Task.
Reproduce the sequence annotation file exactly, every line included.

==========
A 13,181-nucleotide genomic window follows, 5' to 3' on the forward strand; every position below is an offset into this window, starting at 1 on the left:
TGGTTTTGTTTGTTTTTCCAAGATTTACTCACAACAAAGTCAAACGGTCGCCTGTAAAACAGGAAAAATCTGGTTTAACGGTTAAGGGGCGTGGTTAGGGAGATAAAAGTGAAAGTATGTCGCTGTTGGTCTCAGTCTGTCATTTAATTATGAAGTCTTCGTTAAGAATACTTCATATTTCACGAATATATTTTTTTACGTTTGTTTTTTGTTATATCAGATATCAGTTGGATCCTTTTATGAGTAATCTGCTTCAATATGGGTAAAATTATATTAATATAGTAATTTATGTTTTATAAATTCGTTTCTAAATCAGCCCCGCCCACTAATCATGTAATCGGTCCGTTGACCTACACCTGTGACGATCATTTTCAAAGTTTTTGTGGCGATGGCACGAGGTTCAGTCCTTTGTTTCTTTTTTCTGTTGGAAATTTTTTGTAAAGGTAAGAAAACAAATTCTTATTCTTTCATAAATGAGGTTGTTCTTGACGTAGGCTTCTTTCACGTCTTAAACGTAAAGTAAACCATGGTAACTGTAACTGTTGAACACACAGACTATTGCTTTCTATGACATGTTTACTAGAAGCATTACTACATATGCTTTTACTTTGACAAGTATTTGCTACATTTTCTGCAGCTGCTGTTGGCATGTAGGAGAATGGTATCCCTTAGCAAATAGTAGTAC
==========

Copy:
A 13,181-nucleotide genomic window follows, 5' to 3' on the forward strand; every position below is an offset into this window, starting at 1 on the left:
TGGTTTTGTTTGTTTTTCCAAGATTTACTCACAACAAAGTCAAACGGTCGCCTGTAAAACAGGAAAAATCTGGTTTAACGGTTAAGGGGCGTGGTTAGGGAGATAAAAGTGAAAGTATGTCGCTGTTGGTCTCAGTCTGTCATTTAATTATGAAGTCTTCGTTAAGAATACTTCATATTTCACGAATATATTTTTTTACGTTTGTTTTTTGTTATATCAGATATCAGTTGGATCCTTTTATGAGTAATCTGCTTCAATATGGGTAAAATTATATTAATATAGTAATTTATGTTTTATAAATTCGTTTCTAAATCAGCCCCGCCCACTAATCATGTAATCGGTCCGTTGACCTACACCTGTGACGATCATTTTCAAAGTTTTTGTGGCGATGGCACGAGGTTCAGTCCTTTGTTTCTTTTTTCTGTTGGAAATTTTTTGTAAAGGTAAGAAAACAAATTCTTATTCTTTCATAAATGAGGTTGTTCTTGACGTAGGCTTCTTTCACGTCTTAAACGTAAAGTAAACCATGGTAACTGTAACTGTTGAACACACAGACTATTGCTTTCTATGACATGTTTACTAGAAGCATTACTACATATGCTTTTACTTTGACAAGTATTTGCTACATTTTCTGCAGCTGCTGTTGGCATGTAGGAGAATGGTATCCCTTAGCAAATAGTAGTAC